In a practical embodiment, means should also be provided for aligning the base and lid to one another. One technique well known in the art is to form matching detents (e.g., etched pyramidal holes) in the mating surfaces and to insert spheres (e.g., ball bearings) in one set of detents to guide alignment to the matching set.
The adiabatic polarization splitter/combiners 12 and 14 of FIGS. 1 and 5 each comprise two waveguides having cores of different materials and different refractive indices, as previously described. These devices have a first (input/output) section 12.3/14.3 comprising a single waveguide, a second (output/input) section 12.1/12.2 and 14.1/14.2 where the waveguides are physically separate and optically decoupled, and a transition section 12.4/14.4 where the waveguides overlap and then gradually separate so as to adiabatically coupled the first and second sections to one another. Illustratively, in the case of silicon substrate-supported waveguides, waveguides 12.2/14.1, which have the highest effective refractive index for the TE mode, have a silicon nitride core and a silica cladding, whereas waveguides 12.1/14.2, which have the highest refractive index for the TM mode, have a doped silica core and a silica cladding, as taught in the above-mentioned Henry et al application.
It is to be understood that the above-described arrangements are merely illustrative of the many possible specific embodiments which can be devised to represent application of the principles of the invention. Numerous and varied other arrangements can be devised in accordance with these principles by those skilled in the art without departing from the spirit and scope of the invention.
In particular, the switch described in conjunction with FIG. 13 makes possible a local area network (LAN) of the type shown in FIGS. 14 and 15. That is, a plurality n of nodes are interconnected by an optical fiber (F) to form a ring architecture which is characterized by non-interfering counter flow of information. In the simplified version of FIG. 14 each node includes a computer Cn, as shown by the block in phantom, which comprises a bypass switch (Sn) of the type shown in FIG. 13 and a pair of photodetectors (PDs) along with other standard computer equipment (not shown). In computer Cn, when the magnetic field (B) is directed to the right (Br) in switch S, counter clockwise (CCW) flowing information in the ring flows through S from port 1 to port 2 and then on to computer Cn+1, and no CCW flowing information is received by PD2. Thus, Cn is not listening to CCW flowing information. To listen in, the magnetic field is reversed (directed to the left, B1) so that CCW flowing information does not exit port 2, rather it exits port 4 where it is detected by PD2. The converse situation is true for CW flowing information which either goes straight through S from port 2 to port 1 (field B1) or is switched to port 3 and PD2 (field Br).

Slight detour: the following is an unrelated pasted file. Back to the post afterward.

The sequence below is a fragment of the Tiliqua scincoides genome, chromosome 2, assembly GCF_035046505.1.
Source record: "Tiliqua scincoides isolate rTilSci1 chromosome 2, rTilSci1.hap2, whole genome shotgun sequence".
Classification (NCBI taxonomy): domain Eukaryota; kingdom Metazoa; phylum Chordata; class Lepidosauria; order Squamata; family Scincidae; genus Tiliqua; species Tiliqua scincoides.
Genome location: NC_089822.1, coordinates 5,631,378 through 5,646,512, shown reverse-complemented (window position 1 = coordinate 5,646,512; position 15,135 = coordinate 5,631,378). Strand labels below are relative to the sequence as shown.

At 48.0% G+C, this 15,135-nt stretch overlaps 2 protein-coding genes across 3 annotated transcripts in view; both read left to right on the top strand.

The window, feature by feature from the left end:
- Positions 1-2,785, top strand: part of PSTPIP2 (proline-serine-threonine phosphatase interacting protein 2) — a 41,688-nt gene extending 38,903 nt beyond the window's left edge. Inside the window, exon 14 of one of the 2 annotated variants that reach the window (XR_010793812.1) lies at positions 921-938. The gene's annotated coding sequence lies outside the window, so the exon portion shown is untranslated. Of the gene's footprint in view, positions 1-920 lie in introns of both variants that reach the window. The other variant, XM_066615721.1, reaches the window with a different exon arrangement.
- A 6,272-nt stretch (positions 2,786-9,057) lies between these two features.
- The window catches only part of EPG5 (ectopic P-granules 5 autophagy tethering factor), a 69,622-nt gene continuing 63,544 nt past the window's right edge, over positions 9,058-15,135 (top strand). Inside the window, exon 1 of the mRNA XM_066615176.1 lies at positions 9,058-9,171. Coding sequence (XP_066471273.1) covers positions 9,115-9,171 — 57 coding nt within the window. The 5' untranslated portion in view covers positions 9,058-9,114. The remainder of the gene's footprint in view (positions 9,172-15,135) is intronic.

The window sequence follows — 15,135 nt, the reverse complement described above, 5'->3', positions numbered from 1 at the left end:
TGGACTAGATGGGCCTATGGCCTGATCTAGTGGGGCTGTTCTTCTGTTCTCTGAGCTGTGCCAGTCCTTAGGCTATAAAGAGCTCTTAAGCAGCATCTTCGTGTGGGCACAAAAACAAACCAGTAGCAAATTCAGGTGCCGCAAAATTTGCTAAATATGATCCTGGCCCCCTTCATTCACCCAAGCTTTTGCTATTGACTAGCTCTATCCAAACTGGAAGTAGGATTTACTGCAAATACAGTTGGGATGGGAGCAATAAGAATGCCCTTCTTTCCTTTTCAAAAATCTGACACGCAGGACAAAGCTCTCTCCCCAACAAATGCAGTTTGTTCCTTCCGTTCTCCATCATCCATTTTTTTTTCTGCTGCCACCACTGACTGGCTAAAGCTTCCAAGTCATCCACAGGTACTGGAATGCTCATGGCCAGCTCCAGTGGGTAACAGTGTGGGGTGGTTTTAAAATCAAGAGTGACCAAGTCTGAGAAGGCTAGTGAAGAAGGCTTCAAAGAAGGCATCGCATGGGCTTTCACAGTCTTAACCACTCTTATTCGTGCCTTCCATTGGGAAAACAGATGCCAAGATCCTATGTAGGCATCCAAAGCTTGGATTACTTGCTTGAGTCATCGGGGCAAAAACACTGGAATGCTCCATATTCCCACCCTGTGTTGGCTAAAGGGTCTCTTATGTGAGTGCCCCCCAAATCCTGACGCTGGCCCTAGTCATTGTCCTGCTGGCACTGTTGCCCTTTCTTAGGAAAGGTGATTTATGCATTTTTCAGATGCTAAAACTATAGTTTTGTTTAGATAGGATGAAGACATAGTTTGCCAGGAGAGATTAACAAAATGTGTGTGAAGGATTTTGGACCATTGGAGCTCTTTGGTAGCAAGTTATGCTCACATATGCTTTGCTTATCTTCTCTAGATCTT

In a practical embodiment each computer should have the ability to send signals as well as receive them. To this end, PD1 of FIG. 14 is replaced, as shown in FIG. 15, by the combination of a three-port circulator CIR1, a photodetector PD1 and a light source L1 (e.g., a laser). Likewise, PD2 is replaced by the combination of CIR2, PD2 and L2. Preferably CIR1 and CIR2 are the same type of circulators described previously; i.e., the use of a prior art device might incur a 3 dB loss in each case. The state of the switch S is controlled to enable each computer Cn both to receive and send either CW or CCW flowing information.
This LAN ring architecture utilizing a single fiber effectively doubles the information handling capacity of a unidirectional ring and allows defective nodes to be readily detected.
Another application of the invention combines the functions of a sparing switch and an isolator. As shown in FIG. 16, switch S is a 3-port device of the type shown in FIGS. 11-12 or a 4-port device of the type shown in FIG. 13 with port 4 not being used. In either case, light sources L1 and L3 (e.g., lasers), which can have arbitrary polarization, are coupled to ports 1 and 3 and a utilization device (e.g., fiber F) is coupled to port 2. When the magnetic field is directed to the right (Br), the output of only L1 is coupled to F and L1 is isolted from reflections. Conversely, when the field is to the left (B1), only L3 is coupled to F and L3 is isolated as above. This configuration serves as a sparing switch in that it enables one source to be substituted for the other, e.g., when the first fails to operate properly.